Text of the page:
Four Tips to Help You Succeed in College

Four Tips to Help You Succeed in College

As I write this article, I reflect on my four short years of college. I look back on how wonderful of an experience it was. I also remember how big of an adjustment it was to live alone in a new place, surrounded by new people. My time as an undergraduate student gave me experiences and memories that I will remember forever.

Going to college is an exciting transition to a new stage in your life! There definitely is a learning curve to adjusting to all of these things. Majoring in music brings its own unique challenges. Not only do you have to adjust to living on your own, but you also have to learn to be proactive with scheduling in time to practice.  

Are you preparing to go to college soon? Here are a few things to keep in mind to help you get through: 

1. Only compete with yourself. I know, it’s easier said than done. I remember being… quite competitive. I easily compared my successes to other people’s victories. This mindset fueled my insecurities and caused me to struggle to get better at my performing abilities. I was so busy focusing on others that I failed to improve myself! I also experienced difficulty making lasting friendships when I had this mindset. Once I shifted my priorities, I developed strong bonds with my peers and noticed drastic improvement in my voice. After having gone through this, I can attest to the fact that competing with yourself not only helps you develop long lasting friendships, but it also helps you improve your abilities at a much more rapid rate

2. Take every performing opportunity that you can. This one sounds pretty obvious, but when you get caught up in the hustle and bustle of school, it can be hard to convince yourself to take another performing opportunity (other than the ones that you are you required to participate in). However, it’s important to remember that the more performing experience you have, the more comfortable you will be with performing. And the more opportunities that you take, the more experience you can add to your resume!

It also is important to recognize your limits. You definitely should not accept an opportunity if it will affect your physical or mental health! Trust your body and mind to tell you what they need.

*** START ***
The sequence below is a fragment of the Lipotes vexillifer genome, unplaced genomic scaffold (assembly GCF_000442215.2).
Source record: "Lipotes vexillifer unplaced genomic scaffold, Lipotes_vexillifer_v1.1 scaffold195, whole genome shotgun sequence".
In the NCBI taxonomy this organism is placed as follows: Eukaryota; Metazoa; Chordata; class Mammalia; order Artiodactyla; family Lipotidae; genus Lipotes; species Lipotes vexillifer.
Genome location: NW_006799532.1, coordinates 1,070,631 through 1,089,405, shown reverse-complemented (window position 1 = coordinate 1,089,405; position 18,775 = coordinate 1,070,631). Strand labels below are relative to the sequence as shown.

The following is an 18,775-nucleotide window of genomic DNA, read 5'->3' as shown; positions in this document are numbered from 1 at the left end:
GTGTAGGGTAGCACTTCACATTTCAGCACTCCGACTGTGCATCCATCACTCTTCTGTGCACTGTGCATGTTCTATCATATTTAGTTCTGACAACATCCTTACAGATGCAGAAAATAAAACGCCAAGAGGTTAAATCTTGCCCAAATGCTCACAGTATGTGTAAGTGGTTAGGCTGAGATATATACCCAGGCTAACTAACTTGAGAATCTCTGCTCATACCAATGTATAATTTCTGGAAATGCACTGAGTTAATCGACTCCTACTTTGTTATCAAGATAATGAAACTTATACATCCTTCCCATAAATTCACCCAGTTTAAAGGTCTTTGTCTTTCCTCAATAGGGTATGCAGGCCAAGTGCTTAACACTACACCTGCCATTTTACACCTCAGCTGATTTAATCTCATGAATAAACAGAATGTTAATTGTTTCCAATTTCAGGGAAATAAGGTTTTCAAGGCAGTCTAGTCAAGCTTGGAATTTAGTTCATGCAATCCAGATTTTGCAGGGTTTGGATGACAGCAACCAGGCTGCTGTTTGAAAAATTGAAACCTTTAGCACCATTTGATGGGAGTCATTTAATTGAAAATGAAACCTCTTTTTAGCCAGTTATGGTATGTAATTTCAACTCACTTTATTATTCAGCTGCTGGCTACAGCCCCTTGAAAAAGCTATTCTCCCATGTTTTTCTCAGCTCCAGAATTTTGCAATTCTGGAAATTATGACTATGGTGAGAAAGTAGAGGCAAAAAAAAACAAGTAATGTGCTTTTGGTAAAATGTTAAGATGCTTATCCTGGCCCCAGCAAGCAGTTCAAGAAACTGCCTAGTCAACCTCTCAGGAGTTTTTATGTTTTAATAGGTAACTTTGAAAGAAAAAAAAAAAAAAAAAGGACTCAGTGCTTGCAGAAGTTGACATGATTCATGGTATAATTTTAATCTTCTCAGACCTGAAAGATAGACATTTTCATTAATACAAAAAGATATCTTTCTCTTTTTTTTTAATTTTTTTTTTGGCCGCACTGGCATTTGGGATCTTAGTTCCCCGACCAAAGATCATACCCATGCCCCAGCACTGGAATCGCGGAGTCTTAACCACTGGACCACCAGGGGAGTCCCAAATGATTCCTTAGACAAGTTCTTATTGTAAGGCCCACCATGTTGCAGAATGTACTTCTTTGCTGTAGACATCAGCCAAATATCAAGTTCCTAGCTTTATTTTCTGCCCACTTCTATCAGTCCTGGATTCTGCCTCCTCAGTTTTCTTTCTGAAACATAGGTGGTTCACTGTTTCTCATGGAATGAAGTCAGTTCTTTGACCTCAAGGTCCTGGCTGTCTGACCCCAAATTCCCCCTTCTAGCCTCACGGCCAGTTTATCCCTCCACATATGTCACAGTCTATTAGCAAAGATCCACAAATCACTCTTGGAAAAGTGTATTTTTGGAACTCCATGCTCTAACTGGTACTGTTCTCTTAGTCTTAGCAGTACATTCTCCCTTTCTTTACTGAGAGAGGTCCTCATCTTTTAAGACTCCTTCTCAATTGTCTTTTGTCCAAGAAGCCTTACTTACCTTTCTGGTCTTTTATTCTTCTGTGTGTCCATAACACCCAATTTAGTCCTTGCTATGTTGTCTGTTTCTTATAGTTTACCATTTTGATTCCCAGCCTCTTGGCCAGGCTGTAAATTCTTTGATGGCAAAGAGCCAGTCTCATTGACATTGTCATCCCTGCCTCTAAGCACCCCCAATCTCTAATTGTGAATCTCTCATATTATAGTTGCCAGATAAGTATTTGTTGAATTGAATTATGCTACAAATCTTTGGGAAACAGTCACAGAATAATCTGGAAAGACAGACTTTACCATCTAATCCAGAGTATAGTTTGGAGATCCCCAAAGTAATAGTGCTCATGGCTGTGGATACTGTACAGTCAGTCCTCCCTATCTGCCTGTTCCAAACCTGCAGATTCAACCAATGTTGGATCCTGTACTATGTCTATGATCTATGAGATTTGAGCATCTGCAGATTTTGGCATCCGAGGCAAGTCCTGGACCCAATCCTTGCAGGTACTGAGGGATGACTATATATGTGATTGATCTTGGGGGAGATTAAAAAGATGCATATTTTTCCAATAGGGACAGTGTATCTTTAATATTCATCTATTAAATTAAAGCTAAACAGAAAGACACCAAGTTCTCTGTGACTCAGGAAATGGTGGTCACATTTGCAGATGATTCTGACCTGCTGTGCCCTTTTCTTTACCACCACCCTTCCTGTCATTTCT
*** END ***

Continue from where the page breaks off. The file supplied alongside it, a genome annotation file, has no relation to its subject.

3. Practice effectively. Once you get in college, you are going to be perpetually busy. Developing time management skills will do nothing but benefit your life. If you plan to practice during your free time without penciling it into your planner in advance (or however you keep track of your schedule), you will struggle to practice regularly. And if you don’t practice regularly, you will find yourself in a situation at the end of the semester when you’re required to have everything memorized and polished. Having a time set aside for practice will help you make sure it gets done. Try to enter practice sessions with an idea you created beforehand of what you plan to work on. Instead of just singing through your repertoire over and over, try to structure your practice session with time to work on memorization, diction, rhythms and notes, as well as certain parts of the songs that are most difficult.

4. Rely on your professors to help you. If I have one regret from college, it’s that I didn’t rely on my professors more. I remember them repeatedly saying to reach out if I ever needed any help. But I was too afraid to ask for questions out of fear of appearing to not have my life together! Now that I am a college professor myself, I love it when students ask for help and guidance. Remember this: your professors want to do everything they can to help you.

We wish you the best of luck in preparing for your first year of college! Let us know if you found these tips helpful.

Kylie Evans

Kylie Evans is a Voice Coach at Seattle Voice Lab, where she teaches state of the art gender affirming voice lessons that cover both speech and singing. She previously taught at Boise State University as an adjunct professor, lecturing in vocal pedagogy as well as teaching private voice lessons. Before her time at Boise State, she was an adjunct professor at NYU Steinhardt while she attained her graduate degree in vocal performance as well as an advanced certificate in vocal pedagogy. Kylie also loves to perform. Some of her recent roles are Christine in Dirty Rotten Scoundrels, Chorus in Dvořák’s Rusalka, and Woman 1 in Songs for a New World.